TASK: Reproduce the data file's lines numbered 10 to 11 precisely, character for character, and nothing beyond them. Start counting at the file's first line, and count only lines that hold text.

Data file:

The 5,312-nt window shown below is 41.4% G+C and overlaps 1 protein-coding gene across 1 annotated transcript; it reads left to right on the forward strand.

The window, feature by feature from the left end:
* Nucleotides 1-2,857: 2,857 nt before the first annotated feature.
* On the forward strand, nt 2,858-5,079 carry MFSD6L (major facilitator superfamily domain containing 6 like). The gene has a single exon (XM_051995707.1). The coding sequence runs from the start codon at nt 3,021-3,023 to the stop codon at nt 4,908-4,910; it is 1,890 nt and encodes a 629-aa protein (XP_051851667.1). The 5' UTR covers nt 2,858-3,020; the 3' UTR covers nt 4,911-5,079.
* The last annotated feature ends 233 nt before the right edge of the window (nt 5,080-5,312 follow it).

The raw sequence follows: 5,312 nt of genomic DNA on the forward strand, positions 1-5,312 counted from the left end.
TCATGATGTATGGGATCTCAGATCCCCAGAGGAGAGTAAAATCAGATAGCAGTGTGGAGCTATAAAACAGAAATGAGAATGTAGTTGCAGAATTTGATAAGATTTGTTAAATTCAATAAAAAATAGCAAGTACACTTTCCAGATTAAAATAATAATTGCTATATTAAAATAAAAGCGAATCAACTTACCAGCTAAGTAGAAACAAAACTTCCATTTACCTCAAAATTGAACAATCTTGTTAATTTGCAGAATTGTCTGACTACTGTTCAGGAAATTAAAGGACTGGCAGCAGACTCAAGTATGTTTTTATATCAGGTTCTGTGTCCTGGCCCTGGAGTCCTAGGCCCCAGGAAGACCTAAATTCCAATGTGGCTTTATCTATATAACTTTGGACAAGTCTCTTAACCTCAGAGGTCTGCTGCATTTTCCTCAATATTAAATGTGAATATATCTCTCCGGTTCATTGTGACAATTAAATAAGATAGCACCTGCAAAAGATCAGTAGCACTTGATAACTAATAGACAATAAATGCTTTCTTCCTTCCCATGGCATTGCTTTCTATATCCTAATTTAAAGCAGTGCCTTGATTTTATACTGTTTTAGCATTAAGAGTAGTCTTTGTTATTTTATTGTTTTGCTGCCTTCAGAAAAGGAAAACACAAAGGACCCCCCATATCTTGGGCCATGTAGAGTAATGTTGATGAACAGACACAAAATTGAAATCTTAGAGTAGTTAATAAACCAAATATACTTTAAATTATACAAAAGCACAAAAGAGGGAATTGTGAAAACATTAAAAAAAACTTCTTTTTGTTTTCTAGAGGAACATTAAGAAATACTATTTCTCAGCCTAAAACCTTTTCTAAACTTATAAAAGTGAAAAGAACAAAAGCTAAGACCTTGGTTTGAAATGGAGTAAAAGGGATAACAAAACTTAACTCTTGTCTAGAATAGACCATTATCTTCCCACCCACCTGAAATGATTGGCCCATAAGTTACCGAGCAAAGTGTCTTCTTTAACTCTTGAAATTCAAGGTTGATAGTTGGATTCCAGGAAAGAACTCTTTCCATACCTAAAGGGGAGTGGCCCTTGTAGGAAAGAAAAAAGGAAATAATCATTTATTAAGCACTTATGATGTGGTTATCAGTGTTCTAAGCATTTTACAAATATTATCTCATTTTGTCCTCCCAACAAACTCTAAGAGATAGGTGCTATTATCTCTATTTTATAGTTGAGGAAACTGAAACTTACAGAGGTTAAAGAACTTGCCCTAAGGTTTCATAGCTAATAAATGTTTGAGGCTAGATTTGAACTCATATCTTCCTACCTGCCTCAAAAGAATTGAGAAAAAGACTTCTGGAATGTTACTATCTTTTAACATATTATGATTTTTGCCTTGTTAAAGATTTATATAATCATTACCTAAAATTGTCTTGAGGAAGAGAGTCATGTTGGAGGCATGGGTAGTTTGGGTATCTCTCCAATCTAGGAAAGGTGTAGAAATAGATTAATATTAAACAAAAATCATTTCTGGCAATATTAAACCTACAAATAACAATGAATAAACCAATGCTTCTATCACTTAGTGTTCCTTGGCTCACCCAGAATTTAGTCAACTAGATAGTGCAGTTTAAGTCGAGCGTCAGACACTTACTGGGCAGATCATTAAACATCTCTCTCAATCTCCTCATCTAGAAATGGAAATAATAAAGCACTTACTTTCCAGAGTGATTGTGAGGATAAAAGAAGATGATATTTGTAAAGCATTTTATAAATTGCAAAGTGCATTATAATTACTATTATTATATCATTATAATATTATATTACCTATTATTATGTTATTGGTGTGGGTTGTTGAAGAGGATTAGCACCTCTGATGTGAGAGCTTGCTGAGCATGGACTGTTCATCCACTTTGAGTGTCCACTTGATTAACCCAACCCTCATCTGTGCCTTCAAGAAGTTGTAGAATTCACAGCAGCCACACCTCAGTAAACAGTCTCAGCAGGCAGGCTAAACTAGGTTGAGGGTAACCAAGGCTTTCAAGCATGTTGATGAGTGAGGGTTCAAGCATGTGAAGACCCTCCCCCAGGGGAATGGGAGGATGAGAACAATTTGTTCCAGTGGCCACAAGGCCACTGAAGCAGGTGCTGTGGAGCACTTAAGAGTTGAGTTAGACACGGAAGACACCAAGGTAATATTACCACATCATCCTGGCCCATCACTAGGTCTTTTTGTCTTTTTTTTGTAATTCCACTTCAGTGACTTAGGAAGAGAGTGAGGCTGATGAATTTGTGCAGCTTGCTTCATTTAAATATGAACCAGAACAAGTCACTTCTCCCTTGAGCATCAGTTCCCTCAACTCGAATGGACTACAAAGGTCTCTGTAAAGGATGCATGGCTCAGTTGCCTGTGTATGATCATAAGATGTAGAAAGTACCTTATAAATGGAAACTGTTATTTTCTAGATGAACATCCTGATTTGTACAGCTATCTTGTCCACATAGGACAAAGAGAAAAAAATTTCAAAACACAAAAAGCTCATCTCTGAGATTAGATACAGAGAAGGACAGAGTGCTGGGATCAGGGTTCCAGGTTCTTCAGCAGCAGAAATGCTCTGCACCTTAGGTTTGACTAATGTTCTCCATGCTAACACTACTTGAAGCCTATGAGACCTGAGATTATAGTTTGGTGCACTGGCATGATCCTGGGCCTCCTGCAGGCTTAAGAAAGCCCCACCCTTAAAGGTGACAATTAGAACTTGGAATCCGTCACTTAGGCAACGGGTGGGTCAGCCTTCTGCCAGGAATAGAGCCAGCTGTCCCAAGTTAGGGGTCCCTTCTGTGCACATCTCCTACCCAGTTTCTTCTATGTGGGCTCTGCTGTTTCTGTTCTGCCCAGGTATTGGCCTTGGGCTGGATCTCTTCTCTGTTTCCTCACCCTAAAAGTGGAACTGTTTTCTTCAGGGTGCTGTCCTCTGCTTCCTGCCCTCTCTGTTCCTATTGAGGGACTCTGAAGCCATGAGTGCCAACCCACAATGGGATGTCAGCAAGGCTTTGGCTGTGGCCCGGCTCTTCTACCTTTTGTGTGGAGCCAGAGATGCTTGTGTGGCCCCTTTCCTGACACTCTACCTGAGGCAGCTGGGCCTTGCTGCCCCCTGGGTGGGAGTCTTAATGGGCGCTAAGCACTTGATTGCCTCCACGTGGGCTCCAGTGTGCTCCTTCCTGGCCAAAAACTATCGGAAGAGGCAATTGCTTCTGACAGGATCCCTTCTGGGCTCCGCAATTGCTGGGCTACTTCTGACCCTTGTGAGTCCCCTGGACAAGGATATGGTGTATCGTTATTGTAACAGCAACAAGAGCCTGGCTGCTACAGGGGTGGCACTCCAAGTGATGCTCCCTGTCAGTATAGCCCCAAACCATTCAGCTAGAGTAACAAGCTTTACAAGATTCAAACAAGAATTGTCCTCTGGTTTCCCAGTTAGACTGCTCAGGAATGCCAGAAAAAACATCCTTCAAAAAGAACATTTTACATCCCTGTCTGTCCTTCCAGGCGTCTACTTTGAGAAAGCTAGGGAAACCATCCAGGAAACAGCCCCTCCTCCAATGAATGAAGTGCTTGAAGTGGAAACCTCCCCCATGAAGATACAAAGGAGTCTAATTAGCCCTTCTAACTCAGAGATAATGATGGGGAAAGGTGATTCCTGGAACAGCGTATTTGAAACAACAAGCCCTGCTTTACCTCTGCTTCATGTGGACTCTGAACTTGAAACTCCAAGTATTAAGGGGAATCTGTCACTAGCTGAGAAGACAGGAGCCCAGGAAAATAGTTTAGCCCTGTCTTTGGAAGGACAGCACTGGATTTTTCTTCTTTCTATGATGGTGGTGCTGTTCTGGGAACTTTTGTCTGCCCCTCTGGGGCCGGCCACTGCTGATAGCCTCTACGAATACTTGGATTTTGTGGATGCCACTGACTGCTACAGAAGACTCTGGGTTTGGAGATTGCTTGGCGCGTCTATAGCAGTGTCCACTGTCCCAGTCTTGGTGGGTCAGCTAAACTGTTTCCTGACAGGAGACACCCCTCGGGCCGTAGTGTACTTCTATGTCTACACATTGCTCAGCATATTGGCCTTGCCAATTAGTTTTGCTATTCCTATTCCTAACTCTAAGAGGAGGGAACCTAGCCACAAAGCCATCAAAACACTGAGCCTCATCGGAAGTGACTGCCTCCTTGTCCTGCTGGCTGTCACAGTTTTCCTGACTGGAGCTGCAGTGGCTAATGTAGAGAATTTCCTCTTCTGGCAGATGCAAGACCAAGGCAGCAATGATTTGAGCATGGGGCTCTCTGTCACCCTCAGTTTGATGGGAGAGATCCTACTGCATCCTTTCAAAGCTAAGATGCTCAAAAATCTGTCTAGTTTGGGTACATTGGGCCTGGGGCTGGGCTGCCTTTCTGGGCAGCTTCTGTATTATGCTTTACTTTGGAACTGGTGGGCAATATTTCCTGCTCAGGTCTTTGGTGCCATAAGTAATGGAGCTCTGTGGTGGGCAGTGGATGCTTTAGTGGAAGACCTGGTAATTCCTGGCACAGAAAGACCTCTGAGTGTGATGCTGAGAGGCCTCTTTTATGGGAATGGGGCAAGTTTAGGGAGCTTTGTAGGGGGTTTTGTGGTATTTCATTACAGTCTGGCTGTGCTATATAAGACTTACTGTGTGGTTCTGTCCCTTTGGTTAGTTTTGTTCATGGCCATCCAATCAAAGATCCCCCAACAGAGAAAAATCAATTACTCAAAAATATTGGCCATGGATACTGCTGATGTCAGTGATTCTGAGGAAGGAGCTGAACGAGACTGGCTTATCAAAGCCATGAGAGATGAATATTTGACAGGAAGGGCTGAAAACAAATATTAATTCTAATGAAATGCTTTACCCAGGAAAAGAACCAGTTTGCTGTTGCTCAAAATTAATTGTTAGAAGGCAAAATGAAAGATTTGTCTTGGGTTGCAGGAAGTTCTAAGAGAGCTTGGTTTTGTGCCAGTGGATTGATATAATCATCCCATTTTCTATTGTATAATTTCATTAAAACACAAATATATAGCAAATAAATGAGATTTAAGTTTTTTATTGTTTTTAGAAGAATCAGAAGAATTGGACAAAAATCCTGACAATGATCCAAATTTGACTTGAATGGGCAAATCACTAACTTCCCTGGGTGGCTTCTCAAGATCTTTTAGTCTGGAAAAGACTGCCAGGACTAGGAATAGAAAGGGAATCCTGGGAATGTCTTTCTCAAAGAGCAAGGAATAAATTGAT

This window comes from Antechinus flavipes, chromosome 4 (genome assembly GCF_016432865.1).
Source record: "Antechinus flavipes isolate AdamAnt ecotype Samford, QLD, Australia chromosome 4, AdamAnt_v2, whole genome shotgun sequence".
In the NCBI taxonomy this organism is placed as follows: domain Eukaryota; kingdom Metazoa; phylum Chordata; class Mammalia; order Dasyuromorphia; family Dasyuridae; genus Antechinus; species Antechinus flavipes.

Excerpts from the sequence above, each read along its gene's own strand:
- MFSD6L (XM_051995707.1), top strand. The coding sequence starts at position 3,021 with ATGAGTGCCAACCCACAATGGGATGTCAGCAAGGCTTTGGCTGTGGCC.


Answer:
In the NCBI taxonomy this organism is placed as follows: domain Eukaryota; kingdom Metazoa; phylum Chordata; class Mammalia; order Dasyuromorphia; family Dasyuridae; genus Antechinus; species Antechinus flavipes.

Excerpts from the sequence above, each read along its gene's own strand: